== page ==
So I see the coming period as a question not only of the next four weeks but of the next twenty years or so. And what we have to say has to make as much sense on 10 June as on 9 June, when I think we may be in need of sense. It isn’t necessary for me to say much specifically about the immediate issues that will crystalize in this election campaign. Anyone likely to be at this meeting could say those things as well as or better than I. The current agenda, the current issues, are set. What I want to say is that the key to understanding the general situation is the extraordinary gap between a specifically generated British consciousness and the real situation of this now every diverse British people and society in the world. This distance is the cause, or one of the causes, of the extraordinary failures to recognize the situation and to respond to it, which is most characteristic of current majority political opinion. I put it that way, as a distance or gap, with the intention of being relatively optimistic. If it is a gap it is something which might be bridged. If it is a confused mis-recognition, it is something that might eventually be recognised.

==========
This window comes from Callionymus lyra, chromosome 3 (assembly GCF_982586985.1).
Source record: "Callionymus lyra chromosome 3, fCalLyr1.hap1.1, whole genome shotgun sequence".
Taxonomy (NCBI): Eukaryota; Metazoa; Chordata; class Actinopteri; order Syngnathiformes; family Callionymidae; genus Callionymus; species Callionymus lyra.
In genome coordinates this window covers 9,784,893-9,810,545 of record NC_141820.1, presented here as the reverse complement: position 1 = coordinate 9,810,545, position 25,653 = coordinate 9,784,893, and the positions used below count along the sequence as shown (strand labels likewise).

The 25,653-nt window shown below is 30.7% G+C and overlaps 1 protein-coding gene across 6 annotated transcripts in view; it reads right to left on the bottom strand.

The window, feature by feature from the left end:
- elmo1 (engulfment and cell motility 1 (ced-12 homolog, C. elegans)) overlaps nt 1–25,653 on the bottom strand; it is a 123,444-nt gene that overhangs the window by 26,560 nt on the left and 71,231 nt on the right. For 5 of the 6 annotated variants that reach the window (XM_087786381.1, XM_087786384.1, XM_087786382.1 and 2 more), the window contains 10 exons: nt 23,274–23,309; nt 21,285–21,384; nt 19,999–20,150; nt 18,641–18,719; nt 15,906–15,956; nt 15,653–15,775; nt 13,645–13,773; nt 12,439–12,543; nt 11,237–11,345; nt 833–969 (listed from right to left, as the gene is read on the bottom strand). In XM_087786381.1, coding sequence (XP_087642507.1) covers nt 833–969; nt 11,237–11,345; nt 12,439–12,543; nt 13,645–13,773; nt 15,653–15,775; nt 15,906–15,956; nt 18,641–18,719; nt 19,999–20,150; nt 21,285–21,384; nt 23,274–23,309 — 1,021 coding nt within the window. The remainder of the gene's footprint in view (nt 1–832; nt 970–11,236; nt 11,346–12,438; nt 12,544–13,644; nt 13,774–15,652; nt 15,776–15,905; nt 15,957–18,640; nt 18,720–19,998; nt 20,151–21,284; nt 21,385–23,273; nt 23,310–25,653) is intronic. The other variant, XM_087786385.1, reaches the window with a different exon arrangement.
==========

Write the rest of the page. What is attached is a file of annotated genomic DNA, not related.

I’m dissenting therefore from the kinds of analyses which some of my friends have been making (and which I see the strength of) in which it is argued that Thatcher has somehow encapsulated something which was endemic in the society: a peculiarly hard, authoritarian, anti-intellectual, racist consciousness, which was latent and which Thatcher has now materialized. Good people are arguing this, and the evidence for that kind of crystalization is in a sense there. But we have to remind ourselves that supposing Thatcher wins, at the existing level, or with some addition or some deduction, in four weeks time, this cannot allow us to conclude that the majority of the British people can be defined as Thatcherite in consciousness. I mean this is simply a matter of elementary analysis. If that happens, even if it happens as a worse version of the present situation, it will still be the case that it is only our extraordinary electoral system which permits the continuation of that kind of absolute power. On the very worst showing, less than half of British voters approve the Thatcherite policies in the terms asked, which is whether they will vote for a Conservative government. And from that figure, somewhere in the middle forties, you have to deduct another figure. It’s difficult to put it in exact quantity, but it would be well over thirty percent, it might be higher, which would vote Conservative if the Conservative Party were led by Prior, Pym, Gilmour, Heath or whoever.